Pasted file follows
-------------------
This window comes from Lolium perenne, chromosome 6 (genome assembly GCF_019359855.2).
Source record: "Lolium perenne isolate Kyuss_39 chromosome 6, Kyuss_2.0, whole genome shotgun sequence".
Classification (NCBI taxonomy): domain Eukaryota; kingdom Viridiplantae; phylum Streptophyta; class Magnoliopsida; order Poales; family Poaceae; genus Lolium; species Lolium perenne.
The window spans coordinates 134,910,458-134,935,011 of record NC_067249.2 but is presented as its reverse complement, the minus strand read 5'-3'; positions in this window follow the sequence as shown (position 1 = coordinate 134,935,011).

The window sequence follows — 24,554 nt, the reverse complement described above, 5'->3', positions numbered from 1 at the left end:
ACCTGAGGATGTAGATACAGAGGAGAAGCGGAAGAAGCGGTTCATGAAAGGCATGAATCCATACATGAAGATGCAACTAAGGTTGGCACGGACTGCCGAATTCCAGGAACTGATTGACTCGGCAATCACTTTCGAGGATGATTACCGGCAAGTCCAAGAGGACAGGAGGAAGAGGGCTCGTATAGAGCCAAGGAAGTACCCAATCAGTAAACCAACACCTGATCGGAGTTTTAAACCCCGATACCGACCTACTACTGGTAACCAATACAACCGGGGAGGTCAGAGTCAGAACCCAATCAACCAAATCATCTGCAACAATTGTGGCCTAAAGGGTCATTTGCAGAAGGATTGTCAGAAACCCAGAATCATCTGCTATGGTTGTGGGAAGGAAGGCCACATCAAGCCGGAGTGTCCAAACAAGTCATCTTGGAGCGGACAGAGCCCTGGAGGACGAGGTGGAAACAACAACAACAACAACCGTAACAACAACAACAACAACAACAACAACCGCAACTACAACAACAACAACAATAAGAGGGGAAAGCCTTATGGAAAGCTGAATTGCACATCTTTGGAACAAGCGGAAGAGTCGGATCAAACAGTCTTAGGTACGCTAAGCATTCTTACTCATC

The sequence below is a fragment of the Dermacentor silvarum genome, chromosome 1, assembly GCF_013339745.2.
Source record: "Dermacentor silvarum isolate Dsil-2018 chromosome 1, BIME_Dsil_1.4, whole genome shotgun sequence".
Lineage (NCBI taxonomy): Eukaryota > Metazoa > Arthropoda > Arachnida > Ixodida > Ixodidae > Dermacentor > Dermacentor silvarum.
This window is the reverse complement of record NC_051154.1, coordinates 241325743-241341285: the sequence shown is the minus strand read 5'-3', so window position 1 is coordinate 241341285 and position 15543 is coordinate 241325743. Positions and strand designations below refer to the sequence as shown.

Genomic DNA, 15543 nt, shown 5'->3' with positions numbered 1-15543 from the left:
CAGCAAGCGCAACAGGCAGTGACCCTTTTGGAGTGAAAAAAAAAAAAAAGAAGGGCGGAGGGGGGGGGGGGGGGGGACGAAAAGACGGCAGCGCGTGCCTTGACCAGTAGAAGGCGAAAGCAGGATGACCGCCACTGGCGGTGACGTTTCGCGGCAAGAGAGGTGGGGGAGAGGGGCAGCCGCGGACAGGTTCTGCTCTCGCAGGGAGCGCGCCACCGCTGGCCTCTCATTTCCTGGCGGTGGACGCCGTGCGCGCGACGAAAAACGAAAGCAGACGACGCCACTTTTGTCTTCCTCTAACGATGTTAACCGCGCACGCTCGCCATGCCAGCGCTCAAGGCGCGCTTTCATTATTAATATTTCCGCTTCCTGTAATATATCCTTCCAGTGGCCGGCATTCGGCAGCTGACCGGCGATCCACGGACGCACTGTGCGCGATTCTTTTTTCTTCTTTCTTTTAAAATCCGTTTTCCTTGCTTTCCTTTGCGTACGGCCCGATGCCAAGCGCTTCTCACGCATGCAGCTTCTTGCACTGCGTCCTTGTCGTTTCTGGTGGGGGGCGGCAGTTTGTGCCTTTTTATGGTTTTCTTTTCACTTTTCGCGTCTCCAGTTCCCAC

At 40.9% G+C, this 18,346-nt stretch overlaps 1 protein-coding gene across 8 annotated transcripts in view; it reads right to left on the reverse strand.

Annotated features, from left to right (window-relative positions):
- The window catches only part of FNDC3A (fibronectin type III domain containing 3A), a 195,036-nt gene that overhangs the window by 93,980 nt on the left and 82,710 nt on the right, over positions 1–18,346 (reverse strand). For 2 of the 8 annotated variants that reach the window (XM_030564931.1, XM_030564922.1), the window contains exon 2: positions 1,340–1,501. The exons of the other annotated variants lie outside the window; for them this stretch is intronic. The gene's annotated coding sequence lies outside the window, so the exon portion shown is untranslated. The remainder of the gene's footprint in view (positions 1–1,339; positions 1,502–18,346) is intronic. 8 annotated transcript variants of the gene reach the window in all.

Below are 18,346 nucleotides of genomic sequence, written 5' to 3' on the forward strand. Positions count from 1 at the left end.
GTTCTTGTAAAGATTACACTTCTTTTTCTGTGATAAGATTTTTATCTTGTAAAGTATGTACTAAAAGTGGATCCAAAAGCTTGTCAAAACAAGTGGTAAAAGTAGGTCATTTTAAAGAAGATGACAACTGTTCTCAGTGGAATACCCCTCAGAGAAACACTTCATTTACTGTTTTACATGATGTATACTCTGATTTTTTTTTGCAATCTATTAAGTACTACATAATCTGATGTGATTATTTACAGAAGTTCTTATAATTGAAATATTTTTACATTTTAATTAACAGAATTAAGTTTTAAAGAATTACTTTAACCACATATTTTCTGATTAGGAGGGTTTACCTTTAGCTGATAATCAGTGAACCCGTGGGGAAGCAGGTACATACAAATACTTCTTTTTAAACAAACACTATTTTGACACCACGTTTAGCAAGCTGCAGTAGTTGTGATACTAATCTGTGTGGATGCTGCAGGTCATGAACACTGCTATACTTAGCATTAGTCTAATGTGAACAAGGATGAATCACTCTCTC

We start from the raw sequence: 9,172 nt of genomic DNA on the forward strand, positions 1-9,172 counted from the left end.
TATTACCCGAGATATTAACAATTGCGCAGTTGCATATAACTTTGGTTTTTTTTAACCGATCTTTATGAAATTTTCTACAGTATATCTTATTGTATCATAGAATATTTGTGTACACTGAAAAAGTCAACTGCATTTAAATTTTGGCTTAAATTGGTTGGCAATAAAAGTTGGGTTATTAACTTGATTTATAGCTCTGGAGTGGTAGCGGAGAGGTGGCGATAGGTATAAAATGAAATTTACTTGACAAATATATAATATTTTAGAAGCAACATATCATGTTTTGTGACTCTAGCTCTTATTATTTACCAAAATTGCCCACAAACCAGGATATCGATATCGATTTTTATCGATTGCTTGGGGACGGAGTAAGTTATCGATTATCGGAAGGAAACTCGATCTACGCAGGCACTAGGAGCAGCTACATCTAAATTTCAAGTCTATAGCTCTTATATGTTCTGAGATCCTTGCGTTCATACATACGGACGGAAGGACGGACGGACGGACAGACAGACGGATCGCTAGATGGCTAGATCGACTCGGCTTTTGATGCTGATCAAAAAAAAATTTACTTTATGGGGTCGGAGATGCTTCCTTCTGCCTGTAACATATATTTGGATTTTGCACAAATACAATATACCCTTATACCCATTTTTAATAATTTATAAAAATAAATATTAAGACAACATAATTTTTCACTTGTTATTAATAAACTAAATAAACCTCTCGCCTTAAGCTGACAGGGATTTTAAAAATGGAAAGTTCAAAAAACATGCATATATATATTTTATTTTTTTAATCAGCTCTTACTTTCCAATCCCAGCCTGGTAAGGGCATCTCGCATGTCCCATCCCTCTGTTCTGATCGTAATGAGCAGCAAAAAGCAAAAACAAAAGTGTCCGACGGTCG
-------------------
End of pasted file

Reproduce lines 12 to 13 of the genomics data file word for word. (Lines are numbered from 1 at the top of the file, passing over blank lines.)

CAGCAAGCGCAACAGGCAGTGACCCTTTTGGAGTGAAAAAAAAAAAAAAGAAGGGCGGAGGGGGGGGGGGGGGGGGACGAAAAGACGGCAGCGCGTGCCTTGACCAGTAGAAGGCGAAAGCAGGATGACCGCCACTGGCGGTGACGTTTCGCGGCAAGAGAGGTGGGGGAGAGGGGCAGCCGCGGACAGGTTCTGCTCTCGCAGGGAGCGCGCCACCGCTGGCCTCTCATTTCCTGGCGGTGGACGCCGTGCGCGCGACGAAAAACGAAAGCAGACGACGCCACTTTTGTCTTCCTCTAACGATGTTAACCGCGCACGCTCGCCATGCCAGCGCTCAAGGCGCGCTTTCATTATTAATATTTCCGCTTCCTGTAATATATCCTTCCAGTGGCCGGCATTCGGCAGCTGACCGGCGATCCACGGACGCACTGTGCGCGATTCTTTTTTCTTCTTTCTTTTAAAATCCGTTTTCCTTGCTTTCCTTTGCGTACGGCCCGATGCCAAGCGCTTCTCACGCATGCAGCTTCTTGCACTGCGTCCTTGTCGTTTCTGGTGGGGGGCGGCAGTTTGTGCCTTTTTATGGTTTTCTTTTCACTTTTCGCGTCTCCAGTTCCCAC

At 40.9% G+C, this 18,346-nt stretch overlaps 1 protein-coding gene across 8 annotated transcripts in view; it reads right to left on the reverse strand.